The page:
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Matthew O'Hara is a business trial lawyer. He concentrates his practice in the litigation and trial of complex commercial matters in federal and …

Showing 3 posts by Matthew J. O'Hara.

In-Firm Privilege: Lawyers Have Legal Problems Too

For many years in the modern era of law firms, a few federal district court decisions starting in the 1980s set forth the notion that lawyers and law firms could not invoke the attorney-client privilege to shelter communications with their lawyers about their legal problems from the lawyers’ clients. Since that time, law firms have grown tremendously in size, scope, and complexity, making such an approach a thorn in the side of law firms’ in-house counsel.

Fortunately, since 2011, there has been an unbroken string of well-reasoned opinions deciding that the cases holding against the in-firm privilege were in fact mistaken. The supreme courts of Massachusetts, Georgia, Oregon, California, and New York have now upheld the rights of lawyers to get privileged legal advice, as have intermediate appellate courts or federal district courts in Illinois, Ohio, and California. More ›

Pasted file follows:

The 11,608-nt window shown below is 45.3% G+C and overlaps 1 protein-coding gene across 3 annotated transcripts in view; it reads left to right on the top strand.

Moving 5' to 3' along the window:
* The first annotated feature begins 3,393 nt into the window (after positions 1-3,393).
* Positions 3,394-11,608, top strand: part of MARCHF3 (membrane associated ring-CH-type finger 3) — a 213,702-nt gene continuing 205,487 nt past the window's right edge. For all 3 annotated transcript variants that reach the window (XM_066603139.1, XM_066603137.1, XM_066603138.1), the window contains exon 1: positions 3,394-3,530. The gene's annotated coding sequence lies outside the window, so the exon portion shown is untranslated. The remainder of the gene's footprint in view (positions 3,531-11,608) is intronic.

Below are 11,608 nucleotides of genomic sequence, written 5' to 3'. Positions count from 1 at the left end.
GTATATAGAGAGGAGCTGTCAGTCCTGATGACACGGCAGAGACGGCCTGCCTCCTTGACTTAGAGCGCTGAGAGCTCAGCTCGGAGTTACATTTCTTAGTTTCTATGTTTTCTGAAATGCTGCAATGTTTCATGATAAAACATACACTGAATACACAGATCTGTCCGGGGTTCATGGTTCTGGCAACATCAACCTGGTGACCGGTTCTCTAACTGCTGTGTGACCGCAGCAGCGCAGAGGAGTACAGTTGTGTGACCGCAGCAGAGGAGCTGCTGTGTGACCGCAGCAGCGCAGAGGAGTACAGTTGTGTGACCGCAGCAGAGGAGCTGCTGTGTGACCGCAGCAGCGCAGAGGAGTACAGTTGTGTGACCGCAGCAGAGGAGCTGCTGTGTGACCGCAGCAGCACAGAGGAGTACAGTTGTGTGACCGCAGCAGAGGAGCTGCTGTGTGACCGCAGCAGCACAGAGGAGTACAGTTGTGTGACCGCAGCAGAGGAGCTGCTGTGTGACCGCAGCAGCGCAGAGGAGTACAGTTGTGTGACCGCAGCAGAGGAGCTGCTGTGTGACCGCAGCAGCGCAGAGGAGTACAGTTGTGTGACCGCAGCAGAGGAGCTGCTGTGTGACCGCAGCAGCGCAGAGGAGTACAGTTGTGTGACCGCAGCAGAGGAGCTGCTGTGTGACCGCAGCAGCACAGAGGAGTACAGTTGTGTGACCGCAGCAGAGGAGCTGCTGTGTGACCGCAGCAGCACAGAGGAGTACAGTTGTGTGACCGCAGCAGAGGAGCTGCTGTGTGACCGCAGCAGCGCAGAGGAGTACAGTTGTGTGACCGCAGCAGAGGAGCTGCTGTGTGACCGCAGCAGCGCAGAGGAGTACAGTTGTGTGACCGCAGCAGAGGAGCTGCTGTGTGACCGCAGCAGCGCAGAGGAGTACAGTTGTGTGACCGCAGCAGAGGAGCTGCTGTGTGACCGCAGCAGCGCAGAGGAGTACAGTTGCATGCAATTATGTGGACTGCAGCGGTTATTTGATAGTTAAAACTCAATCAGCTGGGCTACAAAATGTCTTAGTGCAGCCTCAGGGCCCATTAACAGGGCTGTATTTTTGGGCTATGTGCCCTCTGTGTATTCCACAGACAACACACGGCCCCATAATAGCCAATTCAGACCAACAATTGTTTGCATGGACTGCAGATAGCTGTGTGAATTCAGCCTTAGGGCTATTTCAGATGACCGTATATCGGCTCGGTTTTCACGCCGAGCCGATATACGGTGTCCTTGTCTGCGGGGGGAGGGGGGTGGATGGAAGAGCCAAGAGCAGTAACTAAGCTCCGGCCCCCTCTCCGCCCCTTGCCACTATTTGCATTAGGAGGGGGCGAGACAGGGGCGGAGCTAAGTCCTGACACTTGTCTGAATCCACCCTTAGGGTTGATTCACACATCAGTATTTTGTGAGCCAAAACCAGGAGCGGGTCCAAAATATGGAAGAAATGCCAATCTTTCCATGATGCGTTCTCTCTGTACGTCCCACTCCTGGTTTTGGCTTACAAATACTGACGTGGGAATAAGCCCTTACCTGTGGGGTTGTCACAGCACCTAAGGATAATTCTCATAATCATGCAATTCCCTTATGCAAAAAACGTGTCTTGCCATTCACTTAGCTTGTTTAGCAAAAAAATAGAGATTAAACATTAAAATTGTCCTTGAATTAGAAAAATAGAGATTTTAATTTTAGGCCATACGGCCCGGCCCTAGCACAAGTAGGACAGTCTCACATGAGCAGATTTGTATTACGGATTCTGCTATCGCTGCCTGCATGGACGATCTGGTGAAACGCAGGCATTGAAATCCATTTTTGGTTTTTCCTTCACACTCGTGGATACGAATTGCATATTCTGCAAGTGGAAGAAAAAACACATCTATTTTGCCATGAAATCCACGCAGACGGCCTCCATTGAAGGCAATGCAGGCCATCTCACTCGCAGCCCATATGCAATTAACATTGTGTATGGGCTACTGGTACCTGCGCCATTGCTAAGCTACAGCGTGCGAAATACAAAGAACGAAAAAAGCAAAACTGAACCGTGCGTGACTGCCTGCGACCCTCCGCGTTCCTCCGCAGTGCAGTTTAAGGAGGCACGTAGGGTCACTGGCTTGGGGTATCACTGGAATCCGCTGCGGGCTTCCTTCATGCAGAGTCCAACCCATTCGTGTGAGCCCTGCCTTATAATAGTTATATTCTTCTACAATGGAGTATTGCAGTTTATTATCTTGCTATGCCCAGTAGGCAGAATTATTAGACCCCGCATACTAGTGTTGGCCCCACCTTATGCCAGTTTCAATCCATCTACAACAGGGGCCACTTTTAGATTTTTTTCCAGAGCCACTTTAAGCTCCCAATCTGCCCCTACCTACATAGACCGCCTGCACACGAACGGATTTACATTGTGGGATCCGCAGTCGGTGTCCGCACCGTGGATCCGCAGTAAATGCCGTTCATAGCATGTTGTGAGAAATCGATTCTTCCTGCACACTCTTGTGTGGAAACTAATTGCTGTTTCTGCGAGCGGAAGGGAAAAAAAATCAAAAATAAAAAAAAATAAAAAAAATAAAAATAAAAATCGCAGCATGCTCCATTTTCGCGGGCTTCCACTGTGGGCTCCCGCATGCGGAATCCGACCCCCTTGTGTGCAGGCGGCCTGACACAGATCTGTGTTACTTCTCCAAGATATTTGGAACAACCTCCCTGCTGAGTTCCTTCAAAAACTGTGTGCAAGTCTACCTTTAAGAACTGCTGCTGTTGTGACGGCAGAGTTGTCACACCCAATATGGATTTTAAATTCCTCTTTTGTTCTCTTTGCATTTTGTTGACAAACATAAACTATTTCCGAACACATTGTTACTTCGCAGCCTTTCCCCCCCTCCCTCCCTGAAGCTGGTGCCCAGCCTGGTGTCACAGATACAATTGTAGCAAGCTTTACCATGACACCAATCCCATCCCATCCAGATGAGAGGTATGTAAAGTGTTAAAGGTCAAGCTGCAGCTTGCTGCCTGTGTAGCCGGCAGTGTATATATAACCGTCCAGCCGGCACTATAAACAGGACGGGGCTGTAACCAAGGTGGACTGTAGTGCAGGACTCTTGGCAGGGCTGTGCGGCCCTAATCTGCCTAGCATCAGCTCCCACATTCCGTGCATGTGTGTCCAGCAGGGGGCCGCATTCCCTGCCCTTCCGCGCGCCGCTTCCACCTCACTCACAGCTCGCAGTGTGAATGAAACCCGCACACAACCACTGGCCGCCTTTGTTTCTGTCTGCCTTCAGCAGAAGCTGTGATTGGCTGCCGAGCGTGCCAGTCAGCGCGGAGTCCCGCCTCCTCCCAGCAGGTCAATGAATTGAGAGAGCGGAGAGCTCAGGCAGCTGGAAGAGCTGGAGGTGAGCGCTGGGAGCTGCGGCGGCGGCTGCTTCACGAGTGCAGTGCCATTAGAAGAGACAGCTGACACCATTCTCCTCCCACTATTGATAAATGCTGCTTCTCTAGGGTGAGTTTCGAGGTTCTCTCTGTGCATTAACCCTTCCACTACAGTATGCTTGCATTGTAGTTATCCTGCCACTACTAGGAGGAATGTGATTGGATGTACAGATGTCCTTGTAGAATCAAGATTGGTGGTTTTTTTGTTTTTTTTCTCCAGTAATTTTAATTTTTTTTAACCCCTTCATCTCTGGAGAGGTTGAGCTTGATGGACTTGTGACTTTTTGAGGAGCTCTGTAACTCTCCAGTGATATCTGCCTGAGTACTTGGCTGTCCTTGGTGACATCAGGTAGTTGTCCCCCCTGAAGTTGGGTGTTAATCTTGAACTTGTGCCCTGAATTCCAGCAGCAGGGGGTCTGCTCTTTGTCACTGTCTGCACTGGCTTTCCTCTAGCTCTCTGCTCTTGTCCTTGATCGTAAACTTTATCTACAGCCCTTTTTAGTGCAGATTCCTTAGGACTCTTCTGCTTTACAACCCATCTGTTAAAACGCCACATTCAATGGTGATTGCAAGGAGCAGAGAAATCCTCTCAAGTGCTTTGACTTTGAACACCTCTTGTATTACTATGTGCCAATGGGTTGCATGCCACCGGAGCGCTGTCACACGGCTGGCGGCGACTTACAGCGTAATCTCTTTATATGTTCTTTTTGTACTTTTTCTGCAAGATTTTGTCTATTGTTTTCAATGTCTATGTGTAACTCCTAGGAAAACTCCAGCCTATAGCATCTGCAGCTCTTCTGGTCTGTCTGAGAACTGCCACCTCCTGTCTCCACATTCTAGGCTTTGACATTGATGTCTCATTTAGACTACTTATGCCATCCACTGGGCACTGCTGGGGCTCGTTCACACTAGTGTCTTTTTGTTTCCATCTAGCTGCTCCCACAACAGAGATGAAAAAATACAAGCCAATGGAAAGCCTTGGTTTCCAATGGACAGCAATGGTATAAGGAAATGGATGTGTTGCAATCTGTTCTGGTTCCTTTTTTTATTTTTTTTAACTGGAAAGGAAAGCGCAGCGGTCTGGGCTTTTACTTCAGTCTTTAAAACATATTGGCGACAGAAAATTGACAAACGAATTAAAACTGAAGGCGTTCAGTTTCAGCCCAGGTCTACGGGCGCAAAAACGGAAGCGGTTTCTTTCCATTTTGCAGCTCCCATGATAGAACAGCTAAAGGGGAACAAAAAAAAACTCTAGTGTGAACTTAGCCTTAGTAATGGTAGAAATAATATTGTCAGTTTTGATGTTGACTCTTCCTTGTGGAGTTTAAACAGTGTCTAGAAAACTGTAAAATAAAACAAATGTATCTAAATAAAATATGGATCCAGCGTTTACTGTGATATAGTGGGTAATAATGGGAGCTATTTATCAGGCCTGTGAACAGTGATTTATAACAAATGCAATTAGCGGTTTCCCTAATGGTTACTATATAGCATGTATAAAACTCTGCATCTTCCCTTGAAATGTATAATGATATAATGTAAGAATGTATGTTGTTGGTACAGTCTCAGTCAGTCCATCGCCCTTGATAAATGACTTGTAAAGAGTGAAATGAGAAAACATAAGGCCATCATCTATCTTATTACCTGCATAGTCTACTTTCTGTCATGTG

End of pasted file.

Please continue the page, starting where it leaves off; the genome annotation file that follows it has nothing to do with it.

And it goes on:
Conflicts in Law Firm Vereins: the Novel Conflicts Issue of the Moment

As globalization continues to drive law firm mergers and the creation of ever larger, multinational law firms, a number of such firms have employed the structure of a Swiss verein. In a verein, separate law firm entities in various countries combine into one firm for marketing, branding, referral, and administrative purposes, but the entities within a verein do not share profits at the verein level. There are now six very large law firm vereins operating in the United States. We likely will see more in the future. More ›

At Year-End, Unfinished Business is Still Unfinished Business

As 2014 comes to a close and 2015 is now upon us, it has been a tumultuous year for large law firms that took on lateral partners from other big law firms that recently failed, such as Thelen, Howrey, Coudert Brothers, Heller Ehrman, and Dewey & LeBoeuf. Until this year, bankruptcy trustees had been riding high by asserting unfinished business claims against firms where these partners used to practice. Their prime theory is based on a California appellate court case from the 1980s, Jewel v. Boxer, which involved the dissolution of a four-lawyer firm and its book of contingent fee cases.  More ›